Some of these games are aimed at younger players to play on their own, but others (as indicated by their PEGI ratings) are better for teenagers or played together in a family. Find some games that pique your interest, read through the details and decide how your child might benefit from playing them.
"What if video games have more to offer than just an exciting diversion into a digital battlefield, fantasy war, or alien invasion? While these types of games are certainly the loudest and most financially successful, there are a growing number of games asking important questions about life, the human condition, and even God."
"Our list is not 'Christian' games, but rather a list of games that pose important spiritual questions to those who play them. These are games that provide us with the opportunity to consider what a truly 'spiritual' life looks like by encouraging us to have empathy for the suffering, love for our neighbours and our enemies, and an imagination vivid enough to contemplate a better world."
Journey's understated yet deep mythology, lack of guidance and mysterious ways it brings players together will have players thinking about the course of their own lives. Dropsy is, on the surface, a silly point-and-click adventure game about a creepy but misunderstood clown, dig deeper and you’ll see this a game that challenges players to love everyone, even their enemies. Kentucky Route Zero is at its core, about rediscovery, of adventure-game mechanics and modernist aesthetics, of a more spiritual outlook on the physical world.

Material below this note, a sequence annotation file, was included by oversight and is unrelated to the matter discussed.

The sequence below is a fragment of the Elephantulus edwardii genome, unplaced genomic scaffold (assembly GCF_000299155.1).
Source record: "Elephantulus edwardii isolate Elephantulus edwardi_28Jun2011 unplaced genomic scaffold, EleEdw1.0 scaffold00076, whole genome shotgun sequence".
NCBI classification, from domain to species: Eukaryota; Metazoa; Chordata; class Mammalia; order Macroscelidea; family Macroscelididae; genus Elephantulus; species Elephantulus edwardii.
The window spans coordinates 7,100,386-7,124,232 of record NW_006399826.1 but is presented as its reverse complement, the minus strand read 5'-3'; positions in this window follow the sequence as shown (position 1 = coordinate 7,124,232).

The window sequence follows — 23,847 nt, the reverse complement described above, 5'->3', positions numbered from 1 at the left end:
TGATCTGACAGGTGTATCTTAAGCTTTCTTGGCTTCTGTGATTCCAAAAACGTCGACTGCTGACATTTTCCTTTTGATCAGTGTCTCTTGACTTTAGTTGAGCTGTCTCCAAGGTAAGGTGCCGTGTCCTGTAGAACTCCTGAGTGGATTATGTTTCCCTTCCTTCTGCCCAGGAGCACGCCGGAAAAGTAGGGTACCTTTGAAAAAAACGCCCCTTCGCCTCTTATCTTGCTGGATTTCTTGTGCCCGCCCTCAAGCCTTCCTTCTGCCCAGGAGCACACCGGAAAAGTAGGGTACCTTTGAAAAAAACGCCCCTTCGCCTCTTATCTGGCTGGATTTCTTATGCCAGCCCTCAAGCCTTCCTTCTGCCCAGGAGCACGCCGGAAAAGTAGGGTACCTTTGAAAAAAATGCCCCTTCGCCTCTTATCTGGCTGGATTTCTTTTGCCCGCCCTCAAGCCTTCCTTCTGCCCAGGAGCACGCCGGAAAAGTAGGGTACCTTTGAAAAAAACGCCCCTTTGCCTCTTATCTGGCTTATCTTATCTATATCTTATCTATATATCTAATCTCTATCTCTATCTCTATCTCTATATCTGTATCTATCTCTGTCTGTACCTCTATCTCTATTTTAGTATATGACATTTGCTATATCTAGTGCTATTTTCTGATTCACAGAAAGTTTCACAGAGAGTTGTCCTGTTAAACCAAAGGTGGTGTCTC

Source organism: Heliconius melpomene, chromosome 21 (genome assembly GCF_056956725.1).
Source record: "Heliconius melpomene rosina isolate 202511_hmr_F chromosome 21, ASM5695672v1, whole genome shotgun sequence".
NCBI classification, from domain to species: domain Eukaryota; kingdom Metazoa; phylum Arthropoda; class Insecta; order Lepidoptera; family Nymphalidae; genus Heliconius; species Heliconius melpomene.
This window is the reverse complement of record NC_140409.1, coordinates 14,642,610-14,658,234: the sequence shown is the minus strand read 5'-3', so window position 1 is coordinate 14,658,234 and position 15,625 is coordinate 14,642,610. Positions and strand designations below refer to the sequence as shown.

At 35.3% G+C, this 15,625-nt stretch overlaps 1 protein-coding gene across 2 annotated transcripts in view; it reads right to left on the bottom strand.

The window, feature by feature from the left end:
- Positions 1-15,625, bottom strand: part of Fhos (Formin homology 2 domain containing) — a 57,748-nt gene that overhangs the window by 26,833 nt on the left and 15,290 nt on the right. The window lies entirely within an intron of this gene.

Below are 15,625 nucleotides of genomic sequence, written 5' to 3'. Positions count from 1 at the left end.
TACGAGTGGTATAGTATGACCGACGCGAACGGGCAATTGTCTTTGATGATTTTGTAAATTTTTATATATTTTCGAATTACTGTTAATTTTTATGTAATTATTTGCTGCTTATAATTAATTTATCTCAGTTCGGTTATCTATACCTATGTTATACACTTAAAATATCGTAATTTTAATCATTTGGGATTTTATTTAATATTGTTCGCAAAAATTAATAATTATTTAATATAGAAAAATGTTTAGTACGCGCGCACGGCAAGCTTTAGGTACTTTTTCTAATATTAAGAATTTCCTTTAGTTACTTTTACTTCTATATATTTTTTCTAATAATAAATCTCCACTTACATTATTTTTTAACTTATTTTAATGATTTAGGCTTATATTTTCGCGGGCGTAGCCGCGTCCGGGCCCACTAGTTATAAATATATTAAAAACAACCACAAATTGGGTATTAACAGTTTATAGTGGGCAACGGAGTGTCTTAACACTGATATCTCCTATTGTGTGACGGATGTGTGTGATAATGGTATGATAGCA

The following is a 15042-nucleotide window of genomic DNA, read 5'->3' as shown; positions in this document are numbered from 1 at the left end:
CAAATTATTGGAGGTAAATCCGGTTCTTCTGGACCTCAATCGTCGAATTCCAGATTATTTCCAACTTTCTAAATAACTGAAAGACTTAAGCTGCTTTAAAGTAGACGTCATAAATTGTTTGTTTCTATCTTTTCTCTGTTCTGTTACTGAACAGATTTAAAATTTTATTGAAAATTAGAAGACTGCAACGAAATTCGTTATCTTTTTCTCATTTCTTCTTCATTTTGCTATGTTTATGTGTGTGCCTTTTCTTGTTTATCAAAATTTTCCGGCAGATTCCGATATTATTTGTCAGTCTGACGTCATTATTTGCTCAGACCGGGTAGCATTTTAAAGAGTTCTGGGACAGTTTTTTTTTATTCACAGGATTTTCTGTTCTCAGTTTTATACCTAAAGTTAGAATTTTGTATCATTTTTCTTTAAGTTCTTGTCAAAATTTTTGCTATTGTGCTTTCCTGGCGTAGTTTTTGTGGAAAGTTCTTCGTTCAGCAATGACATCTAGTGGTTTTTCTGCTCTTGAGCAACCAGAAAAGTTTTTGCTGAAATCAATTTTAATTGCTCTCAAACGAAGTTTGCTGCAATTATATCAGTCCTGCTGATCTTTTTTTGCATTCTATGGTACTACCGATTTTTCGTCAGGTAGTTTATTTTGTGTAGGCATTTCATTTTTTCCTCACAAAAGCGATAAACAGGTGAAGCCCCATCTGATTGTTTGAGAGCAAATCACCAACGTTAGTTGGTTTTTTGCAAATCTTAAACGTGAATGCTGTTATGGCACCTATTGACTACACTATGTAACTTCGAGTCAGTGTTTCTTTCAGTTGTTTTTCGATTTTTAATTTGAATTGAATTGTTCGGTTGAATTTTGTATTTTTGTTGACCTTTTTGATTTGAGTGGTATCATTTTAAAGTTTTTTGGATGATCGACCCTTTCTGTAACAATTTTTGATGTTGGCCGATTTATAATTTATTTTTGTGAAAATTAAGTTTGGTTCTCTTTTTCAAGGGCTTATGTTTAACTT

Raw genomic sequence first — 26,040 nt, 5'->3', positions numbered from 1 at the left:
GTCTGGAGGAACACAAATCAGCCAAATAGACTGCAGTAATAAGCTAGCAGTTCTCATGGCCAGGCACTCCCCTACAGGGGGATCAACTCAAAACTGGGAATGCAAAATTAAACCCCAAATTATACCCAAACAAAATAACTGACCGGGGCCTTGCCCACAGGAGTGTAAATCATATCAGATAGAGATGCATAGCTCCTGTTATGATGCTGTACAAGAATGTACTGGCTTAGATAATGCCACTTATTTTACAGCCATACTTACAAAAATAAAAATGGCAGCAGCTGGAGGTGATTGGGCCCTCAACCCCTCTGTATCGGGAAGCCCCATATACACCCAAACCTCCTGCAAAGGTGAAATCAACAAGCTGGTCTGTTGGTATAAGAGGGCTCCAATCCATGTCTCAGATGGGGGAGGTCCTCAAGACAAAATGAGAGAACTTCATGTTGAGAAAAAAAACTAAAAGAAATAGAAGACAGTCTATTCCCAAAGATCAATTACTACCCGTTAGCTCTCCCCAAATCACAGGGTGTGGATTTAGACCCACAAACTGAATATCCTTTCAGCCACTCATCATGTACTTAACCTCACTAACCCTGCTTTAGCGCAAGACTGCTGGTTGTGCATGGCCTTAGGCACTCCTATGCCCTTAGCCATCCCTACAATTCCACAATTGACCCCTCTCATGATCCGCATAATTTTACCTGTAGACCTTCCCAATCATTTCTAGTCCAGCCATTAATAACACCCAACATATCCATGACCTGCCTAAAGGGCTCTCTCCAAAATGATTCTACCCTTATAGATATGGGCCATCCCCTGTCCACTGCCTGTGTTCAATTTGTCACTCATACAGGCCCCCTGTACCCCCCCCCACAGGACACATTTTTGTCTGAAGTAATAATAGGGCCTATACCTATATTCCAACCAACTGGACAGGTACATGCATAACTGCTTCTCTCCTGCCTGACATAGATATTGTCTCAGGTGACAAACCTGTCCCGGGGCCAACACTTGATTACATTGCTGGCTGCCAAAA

Gris is a platformer about the stages of grief that highlights the indelible impact of our most sacred relationships. That Dragon, Cancer is a game where Ryan and Amy Green share their grief and their hope by drawing us not only into their lives but into the common grace of the Christian faith. Myst, one of the best selling titles of all time, is a puzzle game about the beauty and mystery of creation. Brothers: A Tale of Two Sons is a game about the spiritual impact our most precious relationships have on us. Wandersong is a game about transforming the world with music. Heroism isn’t measured in bulk or recognition but in the melodic tones of compassion and kindness. The Last Guardian confronts us with our own self-centeredness and challenges us to give rather than merely take.
Pyre is a game about mercy that deconstructs player’s perceptions of winning and losing, encouraging them to see and meet the needs of those who are oppressed. My Child Lebensborn is a game that challenges players to care for a child born into a fascist regime--this is a game about the power of empathy. Celeste strikes at the centre of what it means to be a person in all of our messy humanity a wonderful reminder that even when we fall, we are lifted up again through redemptive love, forgiveness, and grace—both for ourselves and for one another.